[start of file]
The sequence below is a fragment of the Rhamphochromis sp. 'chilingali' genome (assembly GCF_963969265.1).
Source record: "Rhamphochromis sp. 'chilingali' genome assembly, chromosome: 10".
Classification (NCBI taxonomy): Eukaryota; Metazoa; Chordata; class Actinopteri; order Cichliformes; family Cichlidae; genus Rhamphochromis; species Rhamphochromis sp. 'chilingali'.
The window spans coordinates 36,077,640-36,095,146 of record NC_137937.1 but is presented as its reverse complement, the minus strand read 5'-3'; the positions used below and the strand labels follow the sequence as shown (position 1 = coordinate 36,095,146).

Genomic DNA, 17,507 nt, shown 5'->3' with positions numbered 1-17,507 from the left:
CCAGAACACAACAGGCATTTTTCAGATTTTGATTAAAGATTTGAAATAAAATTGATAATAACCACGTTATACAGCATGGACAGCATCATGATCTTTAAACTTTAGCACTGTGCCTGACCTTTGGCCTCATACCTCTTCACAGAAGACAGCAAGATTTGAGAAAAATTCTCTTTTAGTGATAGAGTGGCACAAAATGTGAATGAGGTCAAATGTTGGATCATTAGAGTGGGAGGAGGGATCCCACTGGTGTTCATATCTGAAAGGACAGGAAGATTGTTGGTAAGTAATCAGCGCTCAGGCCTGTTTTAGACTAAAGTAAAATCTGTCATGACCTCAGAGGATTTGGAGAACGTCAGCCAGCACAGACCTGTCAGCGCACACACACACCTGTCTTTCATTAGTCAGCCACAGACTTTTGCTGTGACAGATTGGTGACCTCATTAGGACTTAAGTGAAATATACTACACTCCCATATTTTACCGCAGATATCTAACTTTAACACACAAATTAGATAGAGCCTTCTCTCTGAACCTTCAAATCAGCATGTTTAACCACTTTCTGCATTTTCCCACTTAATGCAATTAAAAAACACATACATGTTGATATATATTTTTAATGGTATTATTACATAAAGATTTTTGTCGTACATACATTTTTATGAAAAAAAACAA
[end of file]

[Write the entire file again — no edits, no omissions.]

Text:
The sequence below is a fragment of the Rhamphochromis sp. 'chilingali' genome (assembly GCF_963969265.1).
Source record: "Rhamphochromis sp. 'chilingali' genome assembly, chromosome: 10".
Classification (NCBI taxonomy): Eukaryota; Metazoa; Chordata; class Actinopteri; order Cichliformes; family Cichlidae; genus Rhamphochromis; species Rhamphochromis sp. 'chilingali'.
The window spans coordinates 36,077,640-36,095,146 of record NC_137937.1 but is presented as its reverse complement, the minus strand read 5'-3'; the positions used below and the strand labels follow the sequence as shown (position 1 = coordinate 36,095,146).

Genomic DNA, 17,507 nt, shown 5'->3' with positions numbered 1-17,507 from the left:
CCAGAACACAACAGGCATTTTTCAGATTTTGATTAAAGATTTGAAATAAAATTGATAATAACCACGTTATACAGCATGGACAGCATCATGATCTTTAAACTTTAGCACTGTGCCTGACCTTTGGCCTCATACCTCTTCACAGAAGACAGCAAGATTTGAGAAAAATTCTCTTTTAGTGATAGAGTGGCACAAAATGTGAATGAGGTCAAATGTTGGATCATTAGAGTGGGAGGAGGGATCCCACTGGTGTTCATATCTGAAAGGACAGGAAGATTGTTGGTAAGTAATCAGCGCTCAGGCCTGTTTTAGACTAAAGTAAAATCTGTCATGACCTCAGAGGATTTGGAGAACGTCAGCCAGCACAGACCTGTCAGCGCACACACACACCTGTCTTTCATTAGTCAGCCACAGACTTTTGCTGTGACAGATTGGTGACCTCATTAGGACTTAAGTGAAATATACTACACTCCCATATTTTACCGCAGATATCTAACTTTAACACACAAATTAGATAGAGCCTTCTCTCTGAACCTTCAAATCAGCATGTTTAACCACTTTCTGCATTTTCCCACTTAATGCAATTAAAAAACACATACATGTTGATATATATTTTTAATGGTATTATTACATAAAGATTTTTGTCGTACATACATTTTTATGAAAAAAAACAA